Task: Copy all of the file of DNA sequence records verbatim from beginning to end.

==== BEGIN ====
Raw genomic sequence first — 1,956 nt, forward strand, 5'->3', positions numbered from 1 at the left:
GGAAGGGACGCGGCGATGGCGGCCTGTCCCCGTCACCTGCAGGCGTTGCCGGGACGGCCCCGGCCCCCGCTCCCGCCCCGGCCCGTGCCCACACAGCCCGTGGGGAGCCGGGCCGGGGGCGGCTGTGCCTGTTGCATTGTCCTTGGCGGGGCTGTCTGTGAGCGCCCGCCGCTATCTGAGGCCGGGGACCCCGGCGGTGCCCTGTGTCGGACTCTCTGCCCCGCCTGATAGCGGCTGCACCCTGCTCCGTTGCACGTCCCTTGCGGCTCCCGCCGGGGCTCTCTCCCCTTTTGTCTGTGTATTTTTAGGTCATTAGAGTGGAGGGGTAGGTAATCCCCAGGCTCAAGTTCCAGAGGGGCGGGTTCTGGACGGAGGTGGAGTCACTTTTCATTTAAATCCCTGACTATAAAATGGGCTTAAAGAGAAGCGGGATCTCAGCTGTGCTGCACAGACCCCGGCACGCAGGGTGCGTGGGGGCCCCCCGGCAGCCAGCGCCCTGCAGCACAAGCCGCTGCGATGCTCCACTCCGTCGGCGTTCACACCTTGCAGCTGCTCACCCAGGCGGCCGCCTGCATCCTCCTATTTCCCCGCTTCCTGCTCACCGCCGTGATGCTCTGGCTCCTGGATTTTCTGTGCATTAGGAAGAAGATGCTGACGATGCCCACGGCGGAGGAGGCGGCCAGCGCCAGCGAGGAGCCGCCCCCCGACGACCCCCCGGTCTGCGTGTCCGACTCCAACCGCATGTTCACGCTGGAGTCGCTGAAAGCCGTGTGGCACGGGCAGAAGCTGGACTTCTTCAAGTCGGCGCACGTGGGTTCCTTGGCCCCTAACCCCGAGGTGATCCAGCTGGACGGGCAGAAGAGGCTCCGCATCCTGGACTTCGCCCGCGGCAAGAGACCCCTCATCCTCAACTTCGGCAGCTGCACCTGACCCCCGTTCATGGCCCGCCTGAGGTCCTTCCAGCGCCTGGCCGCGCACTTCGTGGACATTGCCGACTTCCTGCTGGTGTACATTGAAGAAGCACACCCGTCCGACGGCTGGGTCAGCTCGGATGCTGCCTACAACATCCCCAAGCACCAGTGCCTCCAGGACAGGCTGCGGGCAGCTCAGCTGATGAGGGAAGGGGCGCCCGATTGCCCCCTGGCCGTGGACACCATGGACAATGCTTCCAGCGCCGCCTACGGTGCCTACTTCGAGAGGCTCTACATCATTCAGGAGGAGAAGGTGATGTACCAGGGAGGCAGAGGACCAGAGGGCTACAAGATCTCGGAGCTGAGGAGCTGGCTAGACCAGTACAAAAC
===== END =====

Raw genomic sequence first — 1,956 nt, forward strand, 5'->3', positions numbered from 1 at the left:
GGAAGGGACGCGGCGATGGCGGCCTGTCCCCGTCACCTGCAGGCGTTGCCGGGACGGCCCCGGCCCCCGCTCCCGCCCCGGCCCGTGCCCACACAGCCCGTGGGGAGCCGGGCCGGGGGCGGCTGTGCCTGTTGCATTGTCCTTGGCGGGGCTGTCTGTGAGCGCCCGCCGCTATCTGAGGCCGGGGACCCCGGCGGTGCCCTGTGTCGGACTCTCTGCCCCGCCTGATAGCGGCTGCACCCTGCTCCGTTGCACGTCCCTTGCGGCTCCCGCCGGGGCTCTCTCCCCTTTTGTCTGTGTATTTTTAGGTCATTAGAGTGGAGGGGTAGGTAATCCCCAGGCTCAAGTTCCAGAGGGGCGGGTTCTGGACGGAGGTGGAGTCACTTTTCATTTAAATCCCTGACTATAAAATGGGCTTAAAGAGAAGCGGGATCTCAGCTGTGCTGCACAGACCCCGGCACGCAGGGTGCGTGGGGGCCCCCCGGCAGCCAGCGCCCTGCAGCACAAGCCGCTGCGATGCTCCACTCCGTCGGCGTTCACACCTTGCAGCTGCTCACCCAGGCGGCCGCCTGCATCCTCCTATTTCCCCGCTTCCTGCTCACCGCCGTGATGCTCTGGCTCCTGGATTTTCTGTGCATTAGGAAGAAGATGCTGACGATGCCCACGGCGGAGGAGGCGGCCAGCGCCAGCGAGGAGCCGCCCCCCGACGACCCCCCGGTCTGCGTGTCCGACTCCAACCGCATGTTCACGCTGGAGTCGCTGAAAGCCGTGTGGCACGGGCAGAAGCTGGACTTCTTCAAGTCGGCGCACGTGGGTTCCTTGGCCCCTAACCCCGAGGTGATCCAGCTGGACGGGCAGAAGAGGCTCCGCATCCTGGACTTCGCCCGCGGCAAGAGACCCCTCATCCTCAACTTCGGCAGCTGCACCTGACCCCCGTTCATGGCCCGCCTGAGGTCCTTCCAGCGCCTGGCCGCGCACTTCGTGGACATTGCCGACTTCCTGCTGGTGTACATTGAAGAAGCACACCCGTCCGACGGCTGGGTCAGCTCGGATGCTGCCTACAACATCCCCAAGCACCAGTGCCTCCAGGACAGGCTGCGGGCAGCTCAGCTGATGAGGGAAGGGGCGCCCGATTGCCCCCTGGCCGTGGACACCATGGACAATGCTTCCAGCGCCGCCTACGGTGCCTACTTCGAGAGGCTCTACATCATTCAGGAGGAGAAGGTGATGTACCAGGGAGGCAGAGGACCAGAGGGCTACAAGATCTCGGAGCTGAGGAGCTGGCTAGACCAGTACAAAAC